A Full-Bodied Ghost Story: Local Author’s Other Endings Explores Misdeeds Past
Ghosts come in so many shapes and sizes, as do the ghost stories we tell. Phantoms, echoes of lost lives, figures who may or may not actually be there, the kinds of stories to be told on a dark night can be enchanting or wonderfully chilling—and with central characters as disembodied as ghosts, why not embrace the freeform story structure? Really, the ghost story doesn’t need to rely on the jump-scare moment.
Cody Lakin is an author, freelance journalist and film critic who lives in Southern Oregon. (Check out some of his movie reviews at FilmSnobReviews.com). He has published two books: Fairlane Road, and a darkly romantic ghost story titled Other Endings, a book I recently discovered.
Other Endings pivots on the story of Lester Halley, a moderately successful yet tormented young writer. After going through a disastrous break-up, Lester flees the States and finds himself wandering into Margaret’s Mourning, a charming but gloomy little hamlet in the U.K. that gives off a mysterious aura of…well, something. What follows is a journey of healing, ghostly encounters, horrendous crime, and a battle for the very soul of a haunted town.
The book’s narrative is a slow burn, a virtue for a ghost story, but at times, the pacing and prose occasionally repeats ideas and/or run-on sentences. Additionally, the book wears its literature and popular culture influences on its sleeve, which may either come off as charming and nostalgic, or as a bit too on-the-nose, depending on the reader.
I found myself rooting for the story’s primary romantic subplot. The two likable characters involved had equally likable chemistry, and the scenes they mingle provide a pocket of relief from the story’s darker moments.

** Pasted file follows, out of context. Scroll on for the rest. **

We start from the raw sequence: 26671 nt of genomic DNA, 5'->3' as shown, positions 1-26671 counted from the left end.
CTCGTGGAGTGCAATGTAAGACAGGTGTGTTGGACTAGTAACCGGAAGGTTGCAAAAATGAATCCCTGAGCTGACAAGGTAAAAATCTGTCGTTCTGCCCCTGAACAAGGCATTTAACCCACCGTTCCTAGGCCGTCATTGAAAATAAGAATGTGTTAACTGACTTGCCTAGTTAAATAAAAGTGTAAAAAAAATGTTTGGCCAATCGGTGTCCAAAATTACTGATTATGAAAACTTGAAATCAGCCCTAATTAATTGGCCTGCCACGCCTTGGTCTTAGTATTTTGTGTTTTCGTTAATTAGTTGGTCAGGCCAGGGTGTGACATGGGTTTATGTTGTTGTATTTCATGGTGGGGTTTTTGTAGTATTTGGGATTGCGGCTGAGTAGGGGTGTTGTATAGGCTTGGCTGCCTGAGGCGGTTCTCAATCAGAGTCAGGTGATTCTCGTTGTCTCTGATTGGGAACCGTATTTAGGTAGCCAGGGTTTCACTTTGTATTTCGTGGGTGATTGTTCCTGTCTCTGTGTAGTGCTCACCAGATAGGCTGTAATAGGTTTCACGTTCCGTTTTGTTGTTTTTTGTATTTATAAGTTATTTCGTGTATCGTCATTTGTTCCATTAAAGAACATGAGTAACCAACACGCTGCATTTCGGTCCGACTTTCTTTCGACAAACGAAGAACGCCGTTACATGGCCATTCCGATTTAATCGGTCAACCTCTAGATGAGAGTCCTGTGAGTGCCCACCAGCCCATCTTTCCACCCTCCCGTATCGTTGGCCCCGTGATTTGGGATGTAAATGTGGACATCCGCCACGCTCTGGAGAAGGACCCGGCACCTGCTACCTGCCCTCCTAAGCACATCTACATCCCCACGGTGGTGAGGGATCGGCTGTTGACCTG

Other Endings takes the old story mechanic of ghostly presences and phantoms, and explores the kinds of effects they can have on people who are sensitive or empathic to them. It is one thing to describe a ghostly encounter as “spooky” or “cold” and “dreadful.” It is another matter entirely to delve into what the ghost might be feeling in that moment, and how it affects the atmosphere and the thoughts of the person meeting said specter. In doing this, the ghost becomes more than simply the image of a person who has passed on, but provides the rare empathy for a ghost, and nods to the lingering cluster of memories and emotions, an echo of past regret, violence or tragedy. In each appearance throughout this story, the ghosts are, well, fully formed in that they are not only vividly described, but their emotional landscape is explored as well.
Other Endings indicates an author capable of great imagination and inspiration, but may not be everyone’s cup of tea. That is, this isn’t a beginner’s ghost story, but one more advanced and geared towards lovers of the genre. It is more than a story that goes bump in the night, and one that further develops the tropes, and braves the misty shadows of pain and trauma.